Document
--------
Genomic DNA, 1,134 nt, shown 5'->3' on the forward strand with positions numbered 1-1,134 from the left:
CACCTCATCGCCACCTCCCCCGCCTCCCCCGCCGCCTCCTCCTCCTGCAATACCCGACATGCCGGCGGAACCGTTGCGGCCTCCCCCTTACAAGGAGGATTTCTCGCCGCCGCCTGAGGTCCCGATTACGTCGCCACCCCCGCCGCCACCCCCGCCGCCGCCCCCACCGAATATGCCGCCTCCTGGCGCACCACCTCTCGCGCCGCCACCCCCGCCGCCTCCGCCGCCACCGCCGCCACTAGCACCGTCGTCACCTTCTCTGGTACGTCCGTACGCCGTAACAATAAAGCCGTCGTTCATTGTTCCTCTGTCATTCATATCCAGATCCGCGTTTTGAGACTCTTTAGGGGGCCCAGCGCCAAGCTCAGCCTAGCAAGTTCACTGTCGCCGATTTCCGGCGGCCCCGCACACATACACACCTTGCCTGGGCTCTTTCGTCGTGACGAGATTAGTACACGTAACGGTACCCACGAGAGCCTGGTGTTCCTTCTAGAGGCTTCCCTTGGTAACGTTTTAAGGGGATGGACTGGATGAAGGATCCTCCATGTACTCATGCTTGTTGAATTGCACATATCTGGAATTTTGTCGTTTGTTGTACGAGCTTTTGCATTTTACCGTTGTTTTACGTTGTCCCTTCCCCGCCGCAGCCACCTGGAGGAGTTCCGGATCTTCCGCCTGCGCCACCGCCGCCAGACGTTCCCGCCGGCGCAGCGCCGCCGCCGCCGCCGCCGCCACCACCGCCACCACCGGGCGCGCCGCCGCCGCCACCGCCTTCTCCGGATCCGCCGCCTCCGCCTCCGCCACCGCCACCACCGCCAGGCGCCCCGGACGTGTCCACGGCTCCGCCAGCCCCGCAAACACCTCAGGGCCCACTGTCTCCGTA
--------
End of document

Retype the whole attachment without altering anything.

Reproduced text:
Genomic DNA, 1,134 nt, shown 5'->3' on the forward strand with positions numbered 1-1,134 from the left:
CACCTCATCGCCACCTCCCCCGCCTCCCCCGCCGCCTCCTCCTCCTGCAATACCCGACATGCCGGCGGAACCGTTGCGGCCTCCCCCTTACAAGGAGGATTTCTCGCCGCCGCCTGAGGTCCCGATTACGTCGCCACCCCCGCCGCCACCCCCGCCGCCGCCCCCACCGAATATGCCGCCTCCTGGCGCACCACCTCTCGCGCCGCCACCCCCGCCGCCTCCGCCGCCACCGCCGCCACTAGCACCGTCGTCACCTTCTCTGGTACGTCCGTACGCCGTAACAATAAAGCCGTCGTTCATTGTTCCTCTGTCATTCATATCCAGATCCGCGTTTTGAGACTCTTTAGGGGGCCCAGCGCCAAGCTCAGCCTAGCAAGTTCACTGTCGCCGATTTCCGGCGGCCCCGCACACATACACACCTTGCCTGGGCTCTTTCGTCGTGACGAGATTAGTACACGTAACGGTACCCACGAGAGCCTGGTGTTCCTTCTAGAGGCTTCCCTTGGTAACGTTTTAAGGGGATGGACTGGATGAAGGATCCTCCATGTACTCATGCTTGTTGAATTGCACATATCTGGAATTTTGTCGTTTGTTGTACGAGCTTTTGCATTTTACCGTTGTTTTACGTTGTCCCTTCCCCGCCGCAGCCACCTGGAGGAGTTCCGGATCTTCCGCCTGCGCCACCGCCGCCAGACGTTCCCGCCGGCGCAGCGCCGCCGCCGCCGCCGCCGCCACCACCGCCACCACCGGGCGCGCCGCCGCCGCCACCGCCTTCTCCGGATCCGCCGCCTCCGCCTCCGCCACCGCCACCACCGCCAGGCGCCCCGGACGTGTCCACGGCTCCGCCAGCCCCGCAAACACCTCAGGGCCCACTGTCTCCGTA